Or anything of that sort. If we believe in the merit system, and I say we do, is it not desirable to remove from the public mind any confusion, any misunderstanding and misconception in connection with appointments to the public service? At the present time, when we make some appointments through the civil service commission and some on another basis, can we blame the public fear being confused, for not
understanding the situation and assuming that when an appointment is to be made it will not be exclusively under the jurisdiction of the civil service commission? The result is that in connection with appointments that are under the commission some people have the suspicion and the belief that something can be done by the sitting member to secure the appointment for them. The result is the exercise of pressure; representations are made, and the membeir or defeated candidate is subjected to the difficulty of convincing an applicant that the appointment is to be made by the civil service commission and he cannot do something about it. If we approve the merit system, the sooner we cause the public to understand that that system prevails in appointments to the public service, that no other influence can intervene or be exercised, but that all appointments are made on that basis-the sooner that is done, the better, for the civil servant, for the public, and for men in public life. For this reason I find myself opposed to section 8 of the report, which recommends that all positions under $700 a year should be excluded from the operation of the Civil Service Act. It is an arbitrary line to draw.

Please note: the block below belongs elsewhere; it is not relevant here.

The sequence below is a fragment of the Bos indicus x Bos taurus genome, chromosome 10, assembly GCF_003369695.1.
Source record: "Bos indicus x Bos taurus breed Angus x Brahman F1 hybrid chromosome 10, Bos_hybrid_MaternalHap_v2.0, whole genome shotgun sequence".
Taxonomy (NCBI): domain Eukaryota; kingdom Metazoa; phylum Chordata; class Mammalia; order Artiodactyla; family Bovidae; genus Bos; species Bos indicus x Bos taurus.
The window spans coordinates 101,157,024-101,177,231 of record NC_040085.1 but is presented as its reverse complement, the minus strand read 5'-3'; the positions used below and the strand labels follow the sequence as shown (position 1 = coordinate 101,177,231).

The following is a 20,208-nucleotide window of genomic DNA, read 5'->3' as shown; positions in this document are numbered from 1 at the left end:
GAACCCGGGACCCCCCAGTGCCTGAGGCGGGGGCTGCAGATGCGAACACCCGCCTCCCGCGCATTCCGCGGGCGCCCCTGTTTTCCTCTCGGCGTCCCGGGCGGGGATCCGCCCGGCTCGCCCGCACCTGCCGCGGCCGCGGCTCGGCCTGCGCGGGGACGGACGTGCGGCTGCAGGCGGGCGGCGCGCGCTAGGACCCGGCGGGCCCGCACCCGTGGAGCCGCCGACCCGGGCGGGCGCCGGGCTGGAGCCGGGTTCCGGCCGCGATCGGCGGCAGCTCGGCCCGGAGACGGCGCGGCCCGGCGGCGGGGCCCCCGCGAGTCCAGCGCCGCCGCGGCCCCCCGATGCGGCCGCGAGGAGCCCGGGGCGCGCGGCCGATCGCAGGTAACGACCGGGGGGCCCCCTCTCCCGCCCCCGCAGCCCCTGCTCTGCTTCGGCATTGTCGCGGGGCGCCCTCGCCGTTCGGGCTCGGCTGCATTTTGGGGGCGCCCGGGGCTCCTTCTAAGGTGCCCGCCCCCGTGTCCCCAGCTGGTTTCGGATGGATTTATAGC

Subtopic: MOTION FOR CONCURRENCE IN SECOND AND FINAL REPORT OF SPECIAL COMMITTEE